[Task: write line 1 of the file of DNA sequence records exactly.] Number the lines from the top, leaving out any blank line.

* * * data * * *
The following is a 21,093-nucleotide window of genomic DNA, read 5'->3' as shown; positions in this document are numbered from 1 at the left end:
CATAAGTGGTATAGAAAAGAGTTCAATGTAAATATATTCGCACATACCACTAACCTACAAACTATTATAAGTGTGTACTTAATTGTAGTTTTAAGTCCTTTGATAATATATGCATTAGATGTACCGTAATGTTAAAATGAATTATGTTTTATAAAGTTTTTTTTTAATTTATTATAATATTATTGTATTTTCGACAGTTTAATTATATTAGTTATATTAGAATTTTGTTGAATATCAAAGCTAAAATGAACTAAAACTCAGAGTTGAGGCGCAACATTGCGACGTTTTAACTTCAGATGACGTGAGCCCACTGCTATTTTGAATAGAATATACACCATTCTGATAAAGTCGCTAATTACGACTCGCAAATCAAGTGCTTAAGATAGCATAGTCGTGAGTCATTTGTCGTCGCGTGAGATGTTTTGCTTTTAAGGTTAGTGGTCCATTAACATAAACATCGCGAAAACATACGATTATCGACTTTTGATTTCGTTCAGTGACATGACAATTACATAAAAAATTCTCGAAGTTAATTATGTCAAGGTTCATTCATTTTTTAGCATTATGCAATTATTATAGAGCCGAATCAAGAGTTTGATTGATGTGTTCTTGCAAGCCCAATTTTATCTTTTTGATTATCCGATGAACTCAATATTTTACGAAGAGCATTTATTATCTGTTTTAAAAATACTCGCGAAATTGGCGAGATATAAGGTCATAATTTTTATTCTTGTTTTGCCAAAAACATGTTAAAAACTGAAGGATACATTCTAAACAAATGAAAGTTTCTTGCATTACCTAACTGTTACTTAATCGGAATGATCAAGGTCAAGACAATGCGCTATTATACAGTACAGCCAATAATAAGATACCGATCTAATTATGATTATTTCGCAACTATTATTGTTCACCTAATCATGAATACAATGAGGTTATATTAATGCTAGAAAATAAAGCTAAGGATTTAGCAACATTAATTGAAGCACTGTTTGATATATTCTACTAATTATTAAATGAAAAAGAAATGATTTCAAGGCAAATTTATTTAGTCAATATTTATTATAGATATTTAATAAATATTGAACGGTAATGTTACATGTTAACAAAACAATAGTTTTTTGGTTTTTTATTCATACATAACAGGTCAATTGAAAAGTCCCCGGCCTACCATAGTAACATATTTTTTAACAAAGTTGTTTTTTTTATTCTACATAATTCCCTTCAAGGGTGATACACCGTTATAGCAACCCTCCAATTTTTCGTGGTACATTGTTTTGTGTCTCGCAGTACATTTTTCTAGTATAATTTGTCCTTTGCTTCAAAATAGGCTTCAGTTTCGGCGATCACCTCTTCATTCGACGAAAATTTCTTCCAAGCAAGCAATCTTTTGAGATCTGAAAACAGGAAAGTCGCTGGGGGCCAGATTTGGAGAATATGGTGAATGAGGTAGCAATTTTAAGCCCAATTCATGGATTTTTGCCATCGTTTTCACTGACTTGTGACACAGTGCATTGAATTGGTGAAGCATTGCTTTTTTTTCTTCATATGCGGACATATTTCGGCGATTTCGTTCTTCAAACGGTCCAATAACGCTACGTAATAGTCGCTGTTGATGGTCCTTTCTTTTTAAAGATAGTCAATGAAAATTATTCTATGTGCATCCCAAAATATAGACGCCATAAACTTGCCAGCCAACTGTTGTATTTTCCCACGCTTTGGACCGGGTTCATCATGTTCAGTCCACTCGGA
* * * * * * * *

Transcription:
The following is a 21,093-nucleotide window of genomic DNA, read 5'->3' as shown; positions in this document are numbered from 1 at the left end: